South Asia Case

Published: 2021-09-14 14:30:08
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Fifteenth August 1947 was a turning point in the history of South Asia. The imperial withdrawal resulted in the bifurcation of British India into two successor states: India and Pakistan (Roy, 2012, p.23). This essay will attempt to critically evaluate the notion that Pakistan would not have emerged without Jinnah. It will look at the role of Mohammed Iqbal, the British Imperial Authority, the Congress, the Muslim League and Jinnah himself as the major players in the vivisection of the country. It will ultimately conclude that although Jinnah was undeniably a good politician and asset towards the partition for Muslims, the reason that he was able to prosper is due to the fact that circumstances allowed him to do so, hence it will deem the statement to be exaggerated, as there were other factors that also contributed to the partition.

Although it is undisputable that Jinnah was the point of call for the leadership of Indian Muslims, in order to correctly evaluate the extent of importance that he had with the emergence of Pakistan, we must look at the origins of such ideas. We must explore the origin and nature of the ideological shift towards Muslim separatism through these personalities. Who made the concept of Pakistan relevant? Herein lays the introduction of understated characters within Indo-Pakistan politics such as Mohammed Iqbal and Abdullah Haroon.
The relationship between Jinnah and Mohammed Iqbal have been said to have led to significant political developments in the history of Modern India (Datta, 2002, p.5033). From outwardly expressing a burning passion for Indian nationalism and its heterogeneous culture, to calling for a separate homeland for the Muslims of India, Mohammed Iqbal went through a drastic change in his beliefs. It is said that he began to reflect on his religious issues in the wake of the European aggression against the Muslim countries, including Turkey and Persia (Datta, 2002, p.5033). Nevertheless, after going through this transformation, he is now seen within Pakistani historiography as the founding and spiritual father of Pakistan. His poetry became a medium of integrating and consolidating Muslims as a strong pan-Islamic community inspired by the highest ideals of truth love and justice (Datta, 2002, p.5034). He constantly reiterated this through his poetry, 'religion was the foundation of nationality' (Datta, 2002, p.5034). According to Iqbal, it was unheard of that a state would make decisions and would function without the input of religion - he believed in a formation of a North West Muslim state as destiny for the Indian Muslims and expressed these sentiments more than often.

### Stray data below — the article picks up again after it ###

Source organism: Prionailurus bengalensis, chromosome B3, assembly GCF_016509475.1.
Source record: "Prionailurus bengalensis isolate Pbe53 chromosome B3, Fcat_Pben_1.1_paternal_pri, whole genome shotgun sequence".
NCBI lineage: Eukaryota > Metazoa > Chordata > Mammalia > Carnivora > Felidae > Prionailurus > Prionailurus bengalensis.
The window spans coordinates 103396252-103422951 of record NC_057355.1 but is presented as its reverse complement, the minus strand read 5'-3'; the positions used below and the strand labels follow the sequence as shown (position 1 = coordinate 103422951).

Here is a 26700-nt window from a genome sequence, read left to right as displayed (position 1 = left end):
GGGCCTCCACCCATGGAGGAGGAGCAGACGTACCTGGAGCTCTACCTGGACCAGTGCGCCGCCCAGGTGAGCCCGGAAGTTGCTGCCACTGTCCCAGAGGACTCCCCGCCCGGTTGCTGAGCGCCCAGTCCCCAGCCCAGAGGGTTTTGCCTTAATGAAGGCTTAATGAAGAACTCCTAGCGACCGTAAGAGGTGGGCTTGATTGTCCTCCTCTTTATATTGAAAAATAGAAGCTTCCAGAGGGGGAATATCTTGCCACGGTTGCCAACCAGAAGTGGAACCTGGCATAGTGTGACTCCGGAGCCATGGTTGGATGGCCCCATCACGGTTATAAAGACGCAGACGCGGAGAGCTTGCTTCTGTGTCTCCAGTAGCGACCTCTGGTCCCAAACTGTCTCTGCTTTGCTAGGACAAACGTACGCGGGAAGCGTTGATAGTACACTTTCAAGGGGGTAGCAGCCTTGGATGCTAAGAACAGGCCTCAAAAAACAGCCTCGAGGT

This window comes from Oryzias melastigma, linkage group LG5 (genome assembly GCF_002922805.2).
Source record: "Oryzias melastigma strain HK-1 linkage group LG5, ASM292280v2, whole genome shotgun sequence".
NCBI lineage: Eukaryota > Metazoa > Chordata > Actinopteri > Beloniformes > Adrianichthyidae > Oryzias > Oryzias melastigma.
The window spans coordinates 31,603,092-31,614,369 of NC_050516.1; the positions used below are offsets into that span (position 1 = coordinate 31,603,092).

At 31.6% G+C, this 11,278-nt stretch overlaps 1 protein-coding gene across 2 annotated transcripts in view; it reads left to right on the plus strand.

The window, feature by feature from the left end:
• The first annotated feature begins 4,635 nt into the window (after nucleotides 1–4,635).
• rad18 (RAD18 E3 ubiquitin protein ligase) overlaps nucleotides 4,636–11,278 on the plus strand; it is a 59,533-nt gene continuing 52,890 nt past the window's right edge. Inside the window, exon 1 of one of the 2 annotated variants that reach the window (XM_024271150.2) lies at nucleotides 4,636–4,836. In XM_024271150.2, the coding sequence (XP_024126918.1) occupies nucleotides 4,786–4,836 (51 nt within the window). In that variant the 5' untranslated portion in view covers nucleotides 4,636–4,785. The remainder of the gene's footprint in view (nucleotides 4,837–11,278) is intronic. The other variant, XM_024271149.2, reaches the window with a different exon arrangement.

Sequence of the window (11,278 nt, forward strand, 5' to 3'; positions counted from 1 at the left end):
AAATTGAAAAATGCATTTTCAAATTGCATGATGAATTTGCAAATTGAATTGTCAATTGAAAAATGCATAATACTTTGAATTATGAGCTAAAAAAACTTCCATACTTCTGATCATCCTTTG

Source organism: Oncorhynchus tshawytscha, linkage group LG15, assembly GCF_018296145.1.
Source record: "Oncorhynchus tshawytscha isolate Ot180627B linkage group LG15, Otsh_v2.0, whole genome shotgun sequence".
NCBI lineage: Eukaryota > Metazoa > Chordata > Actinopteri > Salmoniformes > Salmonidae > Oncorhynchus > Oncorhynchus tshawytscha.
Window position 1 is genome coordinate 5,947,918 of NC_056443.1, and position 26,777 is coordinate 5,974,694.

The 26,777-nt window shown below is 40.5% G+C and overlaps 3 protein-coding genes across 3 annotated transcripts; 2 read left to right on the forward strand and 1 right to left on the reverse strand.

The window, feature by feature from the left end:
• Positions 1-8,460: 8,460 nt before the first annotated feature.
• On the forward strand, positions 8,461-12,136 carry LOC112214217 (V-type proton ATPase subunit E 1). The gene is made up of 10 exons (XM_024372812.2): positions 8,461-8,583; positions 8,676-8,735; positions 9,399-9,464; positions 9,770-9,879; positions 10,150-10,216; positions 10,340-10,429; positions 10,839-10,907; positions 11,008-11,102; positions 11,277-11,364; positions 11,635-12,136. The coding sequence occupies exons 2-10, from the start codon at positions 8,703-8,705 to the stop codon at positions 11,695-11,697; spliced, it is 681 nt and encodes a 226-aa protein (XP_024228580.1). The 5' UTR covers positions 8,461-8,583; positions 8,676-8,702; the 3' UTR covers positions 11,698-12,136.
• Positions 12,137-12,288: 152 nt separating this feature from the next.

Iqbal's poetic vision marked a distinct shift from a synthetic view of India to a cry for a separate homeland (Datta, 2002, p.3045). It is undeniable that his ideas can be seen to be reflected within the beliefs of Mohammed Ali Jinnah; after all, he was one of the first to be relatively vocal on a larger stage about the idea of what was to be known as 'Pakistan'. However, some writers have gone as far as stating that he was most important when trying to understand the formation of Pakistan, however, this is where we must analyse the facts. Iqbal did not take an active part in politics until 1927, thus to say that he was extremely influential and potentially more so than Jinnah is inaccurate. Essentially, he was a poet and not a politician, thus his political clout was second to none. This was demonstrated in the Muslim League session in Allahabad in 1930 where he expressed his desire to free Muslims from the geographical limits hitherto imposed by the British imperial government (Datta, 2002, p.3056). But, this speech was not taken seriously by any Indian political party, including the Muslim League. Drawing from his example, it is evident that Jinnah was more crucial to the creation of Pakistan because politicians and civilians alike paid heed to him due to his self-earned elevated status in society.

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